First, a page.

Sunday, April 26, 2009

Hard Yakka

We stayed at a nice place near Chichen Itza but had to share the pool with the ducks. The place was run entirely by young men in matching yellow T shirts. As there were about four of them and most of the guests headed off early in the morning to visit the site and didn't return until late in the day, they were able to spend most of the day hanging about in hammocks or watching their favourite Tele Novelas (Mexican Soap Operas). We had to wake one up one day to get a margarita.
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Tulum II

Tulum has a great beach and that's the main attraction. Most people come for the beach and the scuba diving on the barrier reef off shore or in the cenotes (sink holes and underground caves). Chris did swim in a cenote and Pat had his first swim in the Caribbean but since we don't have our diving certificate and we discovered that beaches are beautiful to look at but hanging around them puts sand in your pants, we used the stay here to relax, read, and have a holiday from the hard work of being on a holiday.
The Barmacia helped relieve some of our stress too!
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Set on the Caribbean side of the Yucatan peninsula these Mayans had a pretty idyllic spot. Plenty of beaches and sunshine. The site was small, clearly an outpost but interesting. It was so packed with tourists though that we quickly gave up and headed back to the bar.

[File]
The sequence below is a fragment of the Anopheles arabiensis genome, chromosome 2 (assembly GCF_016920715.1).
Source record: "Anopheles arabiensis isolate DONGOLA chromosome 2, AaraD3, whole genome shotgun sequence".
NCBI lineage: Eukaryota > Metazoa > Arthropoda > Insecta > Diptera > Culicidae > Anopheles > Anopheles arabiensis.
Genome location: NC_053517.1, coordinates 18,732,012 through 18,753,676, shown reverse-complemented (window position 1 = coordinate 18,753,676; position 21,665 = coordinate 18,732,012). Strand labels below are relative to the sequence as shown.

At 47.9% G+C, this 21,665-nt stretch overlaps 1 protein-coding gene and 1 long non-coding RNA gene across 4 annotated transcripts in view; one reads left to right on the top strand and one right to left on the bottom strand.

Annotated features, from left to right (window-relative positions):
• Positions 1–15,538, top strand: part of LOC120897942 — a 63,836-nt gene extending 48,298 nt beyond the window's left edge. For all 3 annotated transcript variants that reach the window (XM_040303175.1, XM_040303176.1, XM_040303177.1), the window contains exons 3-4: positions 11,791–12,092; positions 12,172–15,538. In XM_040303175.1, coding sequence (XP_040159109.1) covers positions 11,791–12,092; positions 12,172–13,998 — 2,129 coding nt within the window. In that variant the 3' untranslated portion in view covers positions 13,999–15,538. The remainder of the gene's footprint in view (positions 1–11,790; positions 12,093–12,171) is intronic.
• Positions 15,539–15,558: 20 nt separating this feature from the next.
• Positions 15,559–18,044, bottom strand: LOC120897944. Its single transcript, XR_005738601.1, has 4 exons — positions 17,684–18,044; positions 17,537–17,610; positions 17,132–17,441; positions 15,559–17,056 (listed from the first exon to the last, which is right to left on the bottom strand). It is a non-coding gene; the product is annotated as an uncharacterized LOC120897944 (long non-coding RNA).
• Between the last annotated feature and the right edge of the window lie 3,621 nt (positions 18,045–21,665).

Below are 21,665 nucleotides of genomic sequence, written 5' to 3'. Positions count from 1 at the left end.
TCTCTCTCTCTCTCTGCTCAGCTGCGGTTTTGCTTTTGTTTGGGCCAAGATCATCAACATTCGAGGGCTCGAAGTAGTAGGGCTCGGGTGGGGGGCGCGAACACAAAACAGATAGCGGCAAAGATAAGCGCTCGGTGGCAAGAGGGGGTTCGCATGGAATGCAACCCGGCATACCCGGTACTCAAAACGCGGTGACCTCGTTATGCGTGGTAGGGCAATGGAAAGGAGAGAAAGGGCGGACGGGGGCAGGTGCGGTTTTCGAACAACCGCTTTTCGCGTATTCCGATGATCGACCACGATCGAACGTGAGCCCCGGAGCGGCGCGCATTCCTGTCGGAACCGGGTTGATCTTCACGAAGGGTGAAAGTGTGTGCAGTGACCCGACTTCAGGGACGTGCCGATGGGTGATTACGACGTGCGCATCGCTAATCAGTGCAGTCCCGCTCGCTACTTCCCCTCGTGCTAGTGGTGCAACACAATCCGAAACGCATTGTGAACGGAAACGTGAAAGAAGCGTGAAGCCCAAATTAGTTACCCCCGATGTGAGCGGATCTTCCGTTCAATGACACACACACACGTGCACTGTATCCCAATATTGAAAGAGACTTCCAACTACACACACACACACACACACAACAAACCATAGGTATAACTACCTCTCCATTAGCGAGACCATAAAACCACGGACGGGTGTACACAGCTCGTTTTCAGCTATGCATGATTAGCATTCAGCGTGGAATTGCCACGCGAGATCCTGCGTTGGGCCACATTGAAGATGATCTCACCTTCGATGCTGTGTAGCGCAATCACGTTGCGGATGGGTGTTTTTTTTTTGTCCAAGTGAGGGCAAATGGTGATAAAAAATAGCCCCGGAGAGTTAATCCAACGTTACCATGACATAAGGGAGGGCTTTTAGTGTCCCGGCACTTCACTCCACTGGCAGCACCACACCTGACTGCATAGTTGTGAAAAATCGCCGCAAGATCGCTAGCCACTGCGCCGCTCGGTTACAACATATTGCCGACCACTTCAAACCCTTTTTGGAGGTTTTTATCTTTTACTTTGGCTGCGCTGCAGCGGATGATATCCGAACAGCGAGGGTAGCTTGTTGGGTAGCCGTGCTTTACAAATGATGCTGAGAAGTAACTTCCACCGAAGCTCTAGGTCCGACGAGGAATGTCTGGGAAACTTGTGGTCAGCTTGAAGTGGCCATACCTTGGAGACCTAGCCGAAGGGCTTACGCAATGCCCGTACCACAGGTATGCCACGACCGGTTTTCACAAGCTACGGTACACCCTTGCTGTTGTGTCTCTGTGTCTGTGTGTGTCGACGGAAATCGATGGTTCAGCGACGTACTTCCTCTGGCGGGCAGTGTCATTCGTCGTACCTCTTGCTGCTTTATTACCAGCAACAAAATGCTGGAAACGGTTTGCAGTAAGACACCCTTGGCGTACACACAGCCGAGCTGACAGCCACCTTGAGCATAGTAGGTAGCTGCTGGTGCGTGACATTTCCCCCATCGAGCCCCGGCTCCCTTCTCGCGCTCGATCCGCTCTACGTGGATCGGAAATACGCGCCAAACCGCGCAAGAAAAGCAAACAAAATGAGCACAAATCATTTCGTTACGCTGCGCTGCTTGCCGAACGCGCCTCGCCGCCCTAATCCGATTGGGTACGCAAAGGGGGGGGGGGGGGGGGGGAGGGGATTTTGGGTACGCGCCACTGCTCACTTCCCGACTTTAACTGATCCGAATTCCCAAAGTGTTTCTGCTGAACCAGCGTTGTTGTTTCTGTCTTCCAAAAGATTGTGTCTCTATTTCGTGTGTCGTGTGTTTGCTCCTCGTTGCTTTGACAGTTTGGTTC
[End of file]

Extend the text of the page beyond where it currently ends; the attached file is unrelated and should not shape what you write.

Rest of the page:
We returned later, just before closing, and managed to enjoy it much more.
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Wednesday, April 1, 2009


We stayed the weekend of 28 March in Campeche. We went there because we read that it was a 'colonial gem, by the sea, not yet overrun with tourism'. It had an interesting history- attacked over 15 times by various pirates and sacked a few times until they built the fortress walls. It was also colourful and beautiful in the colonial centre. But...

Nothing much open, mostly ordinary restaurants, almost non- existent services. And on Sunday it was like being in the city in Hobart on a Sunday- nothing happening.

We did enjoy the pan de cazon though- A sort of lasagne dish made with layers of tortilla, shredded shark meat and tomato sauce. We will have to try that with our lasagne day group.
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A ball game was popular throughout mesoamerica. The ball court was in the shape of a capital letter I. The rules and objectives seemed to vary over time and in different cultures/regions but they almost all seem to have had it. The pictures show one at Monte Alban, one at Palenque and one (the largest discovered) at Chichen Itza. In Chitzen Itza there were seven players to a side. They could hit the ball (hard rubber) with just about anything accept hands and the objective was to knock the ball through the ring on the wall. Looks impossible to me.

The game was important ceremonially and at various times was used to settle disputes rather than fight. That sounds good, but in some cultures they sacrificed the loosers and sometimes the winners (offering the strongest and best to the gods)
Maybe this is why Mexico will never win the world cup?

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